Small Business in the United States

Cropped shot of a group of business colleagues meeting in the boardroom.
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It is a common misconception that the U.S. economy is dominated by huge corporations when in fact roughly 99 percent of all independent enterprises in the country employ fewer than 500 people, meaning small businesses technically dominate the market in the United States, accounting for 52 percent of all workers according to the U.S. Small Business Administration (SBA).

According to the United States Department of State, "some 19.6 million Americans work for companies employing fewer than 20 workers, 18.4 million work for firms employing between 20 and 99 workers, and 14.6 million work for firms with 100 to 499 workers; by contrast, 47.7 million Americans work for firms with 500 or more employees."

Of the many reasons small businesses traditionally do so well in the United States economy is their readiness to respond to changing economic climates and situations, wherein customers appreciate the interactivity and accountability of small businesses to their local community wants and needs.

Similarly, building a small business has always been a backbone of "the American dream," so it stands to reason a lot of small businesses were created in this pursuit.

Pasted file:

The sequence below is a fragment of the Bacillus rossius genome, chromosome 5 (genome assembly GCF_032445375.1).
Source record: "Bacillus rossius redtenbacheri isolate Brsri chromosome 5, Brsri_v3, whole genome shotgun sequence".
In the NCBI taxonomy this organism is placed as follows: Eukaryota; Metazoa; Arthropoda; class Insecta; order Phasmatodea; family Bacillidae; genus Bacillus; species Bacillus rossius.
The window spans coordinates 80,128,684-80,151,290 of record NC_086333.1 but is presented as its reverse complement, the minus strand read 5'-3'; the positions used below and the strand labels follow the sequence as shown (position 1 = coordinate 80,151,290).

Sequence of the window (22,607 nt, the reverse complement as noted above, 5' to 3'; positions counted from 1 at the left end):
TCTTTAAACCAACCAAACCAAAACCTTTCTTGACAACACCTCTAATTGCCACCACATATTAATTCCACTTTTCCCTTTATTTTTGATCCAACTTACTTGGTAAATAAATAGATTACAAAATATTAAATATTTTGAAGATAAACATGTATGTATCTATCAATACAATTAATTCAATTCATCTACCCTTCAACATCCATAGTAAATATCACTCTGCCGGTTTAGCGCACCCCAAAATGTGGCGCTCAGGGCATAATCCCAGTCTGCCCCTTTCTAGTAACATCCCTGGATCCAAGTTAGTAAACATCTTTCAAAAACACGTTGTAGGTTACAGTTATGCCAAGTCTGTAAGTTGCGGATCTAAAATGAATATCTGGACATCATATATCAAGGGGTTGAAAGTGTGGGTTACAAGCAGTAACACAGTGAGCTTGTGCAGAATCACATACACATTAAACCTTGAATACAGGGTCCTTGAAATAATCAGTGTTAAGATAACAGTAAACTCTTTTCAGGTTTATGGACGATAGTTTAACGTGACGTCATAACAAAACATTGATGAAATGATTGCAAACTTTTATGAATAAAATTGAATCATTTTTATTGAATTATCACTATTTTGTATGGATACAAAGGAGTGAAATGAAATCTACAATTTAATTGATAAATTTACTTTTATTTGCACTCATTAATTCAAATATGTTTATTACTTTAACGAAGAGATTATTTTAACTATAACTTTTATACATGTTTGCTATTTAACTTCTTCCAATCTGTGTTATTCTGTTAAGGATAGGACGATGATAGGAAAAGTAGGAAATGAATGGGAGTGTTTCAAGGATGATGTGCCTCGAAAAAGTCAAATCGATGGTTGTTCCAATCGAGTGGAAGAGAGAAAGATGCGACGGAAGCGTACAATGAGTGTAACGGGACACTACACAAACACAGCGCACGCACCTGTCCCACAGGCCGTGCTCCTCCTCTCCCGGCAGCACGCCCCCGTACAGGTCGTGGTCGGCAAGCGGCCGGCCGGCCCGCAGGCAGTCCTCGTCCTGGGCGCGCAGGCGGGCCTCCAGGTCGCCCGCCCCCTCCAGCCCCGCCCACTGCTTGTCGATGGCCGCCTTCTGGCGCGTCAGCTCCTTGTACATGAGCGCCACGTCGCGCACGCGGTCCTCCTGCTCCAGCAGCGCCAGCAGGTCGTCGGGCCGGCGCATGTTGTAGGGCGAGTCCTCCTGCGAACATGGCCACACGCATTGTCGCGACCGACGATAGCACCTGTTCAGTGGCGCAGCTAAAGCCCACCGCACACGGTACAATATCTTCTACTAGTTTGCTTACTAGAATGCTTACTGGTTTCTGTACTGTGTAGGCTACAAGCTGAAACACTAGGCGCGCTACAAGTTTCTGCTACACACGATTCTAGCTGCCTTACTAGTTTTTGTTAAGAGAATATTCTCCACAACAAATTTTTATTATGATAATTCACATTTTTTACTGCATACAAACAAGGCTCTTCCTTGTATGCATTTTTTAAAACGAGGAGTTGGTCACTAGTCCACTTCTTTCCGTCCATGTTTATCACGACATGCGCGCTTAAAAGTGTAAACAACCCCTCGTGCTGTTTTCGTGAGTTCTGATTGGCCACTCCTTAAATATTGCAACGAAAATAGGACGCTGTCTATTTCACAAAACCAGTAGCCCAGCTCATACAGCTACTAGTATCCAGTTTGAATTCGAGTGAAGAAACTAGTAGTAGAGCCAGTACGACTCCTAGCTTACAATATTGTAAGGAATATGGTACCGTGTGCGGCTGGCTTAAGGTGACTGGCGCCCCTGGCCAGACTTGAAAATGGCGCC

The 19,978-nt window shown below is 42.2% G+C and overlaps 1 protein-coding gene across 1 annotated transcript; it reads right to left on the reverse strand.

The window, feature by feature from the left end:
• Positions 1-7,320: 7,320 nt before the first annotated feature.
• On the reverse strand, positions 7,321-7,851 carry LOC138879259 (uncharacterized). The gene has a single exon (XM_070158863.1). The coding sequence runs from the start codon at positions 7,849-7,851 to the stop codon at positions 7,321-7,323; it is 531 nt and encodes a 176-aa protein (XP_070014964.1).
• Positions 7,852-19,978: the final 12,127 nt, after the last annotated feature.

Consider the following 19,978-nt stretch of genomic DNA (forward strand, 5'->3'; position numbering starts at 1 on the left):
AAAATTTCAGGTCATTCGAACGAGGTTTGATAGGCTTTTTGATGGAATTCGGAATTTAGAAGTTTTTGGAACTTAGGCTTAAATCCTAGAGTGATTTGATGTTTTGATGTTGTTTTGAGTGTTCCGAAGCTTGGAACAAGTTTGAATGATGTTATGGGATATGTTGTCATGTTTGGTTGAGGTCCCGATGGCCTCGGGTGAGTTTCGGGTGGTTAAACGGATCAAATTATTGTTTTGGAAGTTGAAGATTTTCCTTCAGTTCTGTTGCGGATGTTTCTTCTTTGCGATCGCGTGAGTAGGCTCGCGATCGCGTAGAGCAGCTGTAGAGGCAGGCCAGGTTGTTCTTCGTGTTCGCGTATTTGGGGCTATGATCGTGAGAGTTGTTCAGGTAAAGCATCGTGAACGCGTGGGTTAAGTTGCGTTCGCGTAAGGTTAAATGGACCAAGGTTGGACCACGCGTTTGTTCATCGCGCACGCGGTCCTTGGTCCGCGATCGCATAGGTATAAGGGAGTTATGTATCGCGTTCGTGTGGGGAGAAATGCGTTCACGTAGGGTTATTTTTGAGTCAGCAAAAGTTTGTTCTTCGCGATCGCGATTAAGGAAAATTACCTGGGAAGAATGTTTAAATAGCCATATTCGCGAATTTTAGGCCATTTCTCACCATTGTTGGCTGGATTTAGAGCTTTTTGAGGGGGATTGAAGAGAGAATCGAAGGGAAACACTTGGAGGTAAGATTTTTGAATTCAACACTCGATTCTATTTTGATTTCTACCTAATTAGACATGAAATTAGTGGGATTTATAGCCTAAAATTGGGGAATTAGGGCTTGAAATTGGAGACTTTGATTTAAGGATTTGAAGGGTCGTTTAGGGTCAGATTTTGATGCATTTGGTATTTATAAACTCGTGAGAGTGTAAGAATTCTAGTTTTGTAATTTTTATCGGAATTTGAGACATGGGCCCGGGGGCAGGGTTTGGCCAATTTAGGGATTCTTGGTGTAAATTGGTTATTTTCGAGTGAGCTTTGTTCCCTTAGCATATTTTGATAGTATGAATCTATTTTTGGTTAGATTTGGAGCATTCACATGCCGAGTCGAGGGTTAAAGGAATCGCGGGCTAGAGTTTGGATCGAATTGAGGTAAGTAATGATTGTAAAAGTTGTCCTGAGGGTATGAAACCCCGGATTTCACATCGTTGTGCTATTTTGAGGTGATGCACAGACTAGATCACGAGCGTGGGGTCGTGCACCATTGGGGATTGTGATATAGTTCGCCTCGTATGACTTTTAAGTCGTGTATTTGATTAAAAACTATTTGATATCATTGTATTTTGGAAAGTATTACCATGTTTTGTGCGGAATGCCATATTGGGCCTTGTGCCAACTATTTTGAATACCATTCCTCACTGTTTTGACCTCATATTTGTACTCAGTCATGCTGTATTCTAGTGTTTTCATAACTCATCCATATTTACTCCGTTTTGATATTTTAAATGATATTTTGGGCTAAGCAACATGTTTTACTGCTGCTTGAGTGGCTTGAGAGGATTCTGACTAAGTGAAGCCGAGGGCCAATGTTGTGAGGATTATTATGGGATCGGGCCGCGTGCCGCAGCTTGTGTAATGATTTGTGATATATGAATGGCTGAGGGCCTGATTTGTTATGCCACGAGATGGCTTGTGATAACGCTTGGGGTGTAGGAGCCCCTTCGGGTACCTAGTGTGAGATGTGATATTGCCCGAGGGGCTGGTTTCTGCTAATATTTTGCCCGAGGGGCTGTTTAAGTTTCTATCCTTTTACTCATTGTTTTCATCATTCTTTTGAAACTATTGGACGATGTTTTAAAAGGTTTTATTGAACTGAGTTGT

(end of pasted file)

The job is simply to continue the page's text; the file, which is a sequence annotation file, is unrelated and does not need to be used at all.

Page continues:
Small Businesses By the Numbers

With just over half of the American workforce employed by small businesses — those with under 500 employees, small businesses produced over three-fourths of the economy's new jobs between 1990 and 1995, which was even larger than their contribution to employment growth than in the 1980s, though slightly less than 2010 to 2016.

Small businesses, in general, provide an easier entry point into the economy, especially for those facing a disadvantage in the workforce like minorities and women — in fact, women participate perhaps the most heavily in the small business market, where the number of female-owned businesses rose 89 percent to 8.1 million between 1987 and 1997, reaching over 35 percent of all sole proprietorships by the year 2000.​

The SBA specifically seeks to support programs for minorities, especially African, Asian, and Hispanic Americans, and according to the Department of State, "in addition, the agency sponsors a program in which retired entrepreneurs offer management assistance for new or faltering businesses."

Strengths of Small Businesses

One of the greatest strengths of the small business is its ability to quickly respond to economic pressures and local community needs, and because many employers and owners of small businesses interact with their employees and are active members of their local communities, company policy is able to reflect something much closer to the local ethos than a major corporation that comes into a small town.

Innovation is also prevalent amongst those working in small businesses compared to major corporations, though some of the tech industry's biggest corporations started out as tinker projects and sole proprietorships, including Microsoft, Federal Express, Nike, America OnLine and even Ben & Jerry's ice cream.

This doesn't mean that small businesses can't fail, but even the failures of small businesses are considered valuable lessons for entrepreneurs. According to the United States Department of State, "Failures demonstrate how market forces work to foster greater efficiency."